Definition of embassy in English:

embassy

noun

  • 1The official residence or offices of an ambassador.

    ‘the Chilean embassy in Moscow’
    • ‘All the official jets, snazzy embassies, and expensive press agents cannot hide that these illegitimate rulers are not in the political sense Western at all.’
    • ‘An official at the Canadian embassy in Saudi Arabia, which is also responsible for Yemen, said the mission was aware of the incident but was not in a position to comment.’
    • ‘Italian officials believe the embassy could have been the target for a terrorist plot on Sunday.’
    • ‘A larger demonstration is due to take place today with protesters planning to march past the US ambassador's residence and the British embassy.’
    • ‘The only people I spoke to before the decision were the officials at the Portuguese embassy.’
    • ‘An official at the Israeli embassy said he had heard the reports but said he could not confirm whether a missile was fired.’
    • ‘French officials at the embassy tried to talk Wilson out of it, and would not take the medal back.’
    • ‘Mani was again to the fore last week, meeting officials at the Zimbabwean embassy in London to help bring about the climbdown over the withdrawal of media accreditation.’
    • ‘Officials at the Indian embassy said nearly 100 Indians had been arrested in the past two months by Iraqi and Syrian authorities for illegal entry.’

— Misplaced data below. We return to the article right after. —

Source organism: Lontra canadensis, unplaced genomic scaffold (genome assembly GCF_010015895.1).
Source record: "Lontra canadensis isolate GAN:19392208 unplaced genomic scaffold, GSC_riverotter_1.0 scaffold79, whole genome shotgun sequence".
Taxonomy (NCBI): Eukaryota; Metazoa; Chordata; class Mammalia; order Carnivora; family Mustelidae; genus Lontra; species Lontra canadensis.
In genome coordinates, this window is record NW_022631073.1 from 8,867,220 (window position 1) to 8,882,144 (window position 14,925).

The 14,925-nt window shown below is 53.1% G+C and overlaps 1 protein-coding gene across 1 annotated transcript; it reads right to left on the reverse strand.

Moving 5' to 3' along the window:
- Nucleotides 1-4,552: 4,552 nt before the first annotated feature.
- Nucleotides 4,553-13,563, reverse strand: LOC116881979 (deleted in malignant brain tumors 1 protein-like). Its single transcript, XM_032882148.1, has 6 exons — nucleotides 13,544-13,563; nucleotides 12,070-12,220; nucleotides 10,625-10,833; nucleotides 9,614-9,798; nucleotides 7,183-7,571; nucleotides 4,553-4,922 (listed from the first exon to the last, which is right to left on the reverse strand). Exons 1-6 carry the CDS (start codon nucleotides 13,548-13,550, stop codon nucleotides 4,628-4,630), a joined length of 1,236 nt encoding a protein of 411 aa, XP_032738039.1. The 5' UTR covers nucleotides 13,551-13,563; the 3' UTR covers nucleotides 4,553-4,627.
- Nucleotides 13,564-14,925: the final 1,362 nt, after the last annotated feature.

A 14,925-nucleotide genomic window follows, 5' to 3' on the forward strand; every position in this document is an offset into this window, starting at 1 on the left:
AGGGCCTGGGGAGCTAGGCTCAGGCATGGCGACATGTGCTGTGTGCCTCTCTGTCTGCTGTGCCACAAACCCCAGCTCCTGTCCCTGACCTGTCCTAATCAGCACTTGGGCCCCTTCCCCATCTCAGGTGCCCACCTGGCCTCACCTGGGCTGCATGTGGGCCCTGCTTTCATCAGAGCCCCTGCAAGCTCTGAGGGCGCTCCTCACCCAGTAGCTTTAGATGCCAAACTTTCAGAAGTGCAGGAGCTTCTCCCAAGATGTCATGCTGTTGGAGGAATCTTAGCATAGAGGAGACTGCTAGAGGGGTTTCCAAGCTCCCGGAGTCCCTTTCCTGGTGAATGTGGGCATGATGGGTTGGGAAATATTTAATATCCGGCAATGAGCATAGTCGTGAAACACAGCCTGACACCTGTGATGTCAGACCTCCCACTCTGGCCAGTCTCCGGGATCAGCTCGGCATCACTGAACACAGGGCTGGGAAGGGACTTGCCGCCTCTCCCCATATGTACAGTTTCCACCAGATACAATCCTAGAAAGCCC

• ‘A suspicious letter posted in France and containing white powder was received at the US embassy, officials said.’
    • ‘An official from the Irish embassy in Singapore was en route to Bali last night.’
    • ‘Officials at the Egyptian embassy in London were not available for comment yesterday.’
    • ‘There are about 1,530 business establishments in Makati, including 53 embassies and consular offices, enough to keep the city's bomb squad on their toes night and day.’
    • ‘You're in touch with U.S. officials at the American embassy there.’
    • ‘The claim has been confirmed by officials in the U.S. embassy in Jakarta who have had access to intercepts of the army's radio communications.’
    • ‘An official at the Malaysian embassy said that the factory which be would situated in Otjimuise in Windhoek, would be up and running by September.’
    • ‘After the agreement was signed, residents at the embassy packed-up and left, following 10 weeks of camping out in the cold in the face of a racist media campaign.’
    • ‘But officials from the embassy in Kenya were to meet and did meet today with Kenyan officials and the Israeli investigators.’
    • ‘In August, two officials of the Cuban embassy in Argentina were kidnapped and Cubana airlines offices in Panama were bombed.’
    • ‘Officials at the Israeli embassy in Budapest said they had been told that three Arab men had been detained so far for planning a bomb attack against the president.’
    consulate, legation, ministry
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    1. 1.1 The staff working in an embassy.
      ‘the embassy denied any involvement in the murder’
      • ‘Libya, it was claimed, had ordered the embassy to orchestrate a night of carnage in the nightclub and ‘cause maximum and indiscriminate damages’.’
      • ‘The embassy says its own staff have been advised against taking commercial planes.’